Creation

by Jon Paul Olivier

I crumpled the form letter and threw it in anger, missing the basket. The sound it made when it hit the floor was hollow, empty. Another damn rejection. There were tears at the corners of my eyes this time. I can’t keep doing this. I can’t go on. I won’t. Then I felt the tap on my shoulder. I looked around. No one was there, I was alone in the room, but I definitely felt it. What was that?

The rejection was still there, crumpled on the floor next to the basket, still all too real. The balled up paper stared back at me, accusingly. It was a symbol of my failure. I had put my very soul into that story but no agent wanted to accept it.

I took a deep breath, felt the rush of adrenalin, the sweat of frustration. Then, as if a cool breeze blew through the room bringing freshness, I turned to the keyboard. I hesitated but an instant before I clicked on New. It was scary to see a blank page appear. Hell, it was downright frightening to start all over. I was abandoning something I had created to begin something new and unknown. There was that tap on my shoulder again. I actually brushed it off that time, not even taking my eyes off the screen.

I faced the blank page with terror. If I was going to start all over, where to begin? I closed my eyes, squeezed them shut hard, and sucked in a breath. This time, I moved my shoulder just in time so the imaginary tap only brushed me. I think I smiled when I did that. Then, with a chill that made me shudder the idea came to me, from somewhere.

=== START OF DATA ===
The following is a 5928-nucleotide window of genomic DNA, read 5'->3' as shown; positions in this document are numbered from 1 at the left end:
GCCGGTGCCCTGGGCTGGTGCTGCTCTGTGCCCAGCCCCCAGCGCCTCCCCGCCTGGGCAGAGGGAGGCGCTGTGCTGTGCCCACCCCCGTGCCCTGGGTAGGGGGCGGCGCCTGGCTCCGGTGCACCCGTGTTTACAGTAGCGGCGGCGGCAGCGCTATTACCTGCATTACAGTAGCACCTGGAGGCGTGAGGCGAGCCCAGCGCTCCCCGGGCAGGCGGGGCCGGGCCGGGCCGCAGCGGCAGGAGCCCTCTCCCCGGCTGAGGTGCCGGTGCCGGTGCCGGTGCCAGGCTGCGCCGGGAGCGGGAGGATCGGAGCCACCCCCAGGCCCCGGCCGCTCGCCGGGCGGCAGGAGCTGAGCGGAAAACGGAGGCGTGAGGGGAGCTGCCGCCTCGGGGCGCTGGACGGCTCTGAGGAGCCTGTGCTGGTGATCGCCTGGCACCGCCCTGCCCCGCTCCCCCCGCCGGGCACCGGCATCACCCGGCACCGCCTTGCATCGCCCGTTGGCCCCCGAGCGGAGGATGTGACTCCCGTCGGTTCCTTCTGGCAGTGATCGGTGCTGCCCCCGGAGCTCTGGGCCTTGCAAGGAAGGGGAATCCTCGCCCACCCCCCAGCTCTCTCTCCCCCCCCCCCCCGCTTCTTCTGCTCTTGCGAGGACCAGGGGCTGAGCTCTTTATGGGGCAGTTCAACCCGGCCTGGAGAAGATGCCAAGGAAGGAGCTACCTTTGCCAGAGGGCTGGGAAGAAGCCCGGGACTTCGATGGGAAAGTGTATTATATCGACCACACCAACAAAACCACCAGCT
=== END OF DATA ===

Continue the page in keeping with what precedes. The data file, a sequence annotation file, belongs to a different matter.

My fingers moved over the keyboard. I was now typing with a vengeance. The idea was incomplete, still forming even as I typed. Images swam into clarity and words appeared as the story came together in my mind. From my thoughts through my fingers to the keys, a new book took form. It was a story I didn’t know I had in me. It was a story I didn’t have in me, before. The only sound in the room was the soft click of the keys. I never looked up, unaware of how much time passed as I typed. As I created.

When I stopped for a break, I looked up at the large windows. To my surprise, it was dark outside. The day had slipped away while I was absorbed in the story. I couldn’t quit for the night, though. Not yet. I grabbed a quick snack and sat back at the computer. There were too many words in me that had to come out. Words that needed to come out. I kept at it, a thousand or so words an hour, not wanting to stop. Not able to stop.

It was after two in the morning when I finally had to stop to get some sleep. I was back at the keyboard only a few hours later. The story couldn’t get written fast enough. My fingers and forearms felt numb but I couldn’t stop.

Five days later, I reached the end. I sat back and breathed deeply. It was done. I got up and paced around the room, reliving the story in my mind and unable to be still. Finally I sat back down, scrolled to the top of the document and read what I had written. This was good. This was real, yet not real. It was fiction that felt too real to be anything less than reality.

Two months later, I was back at my desk, this time signing my name on the contract that had just come by FedEx. I had a little smile on my face. I no longer felt the tap on my shoulder. My muse had done her part, had finished whispering her story in my ear. I had told it, had shared her experience with the world. I felt like an author.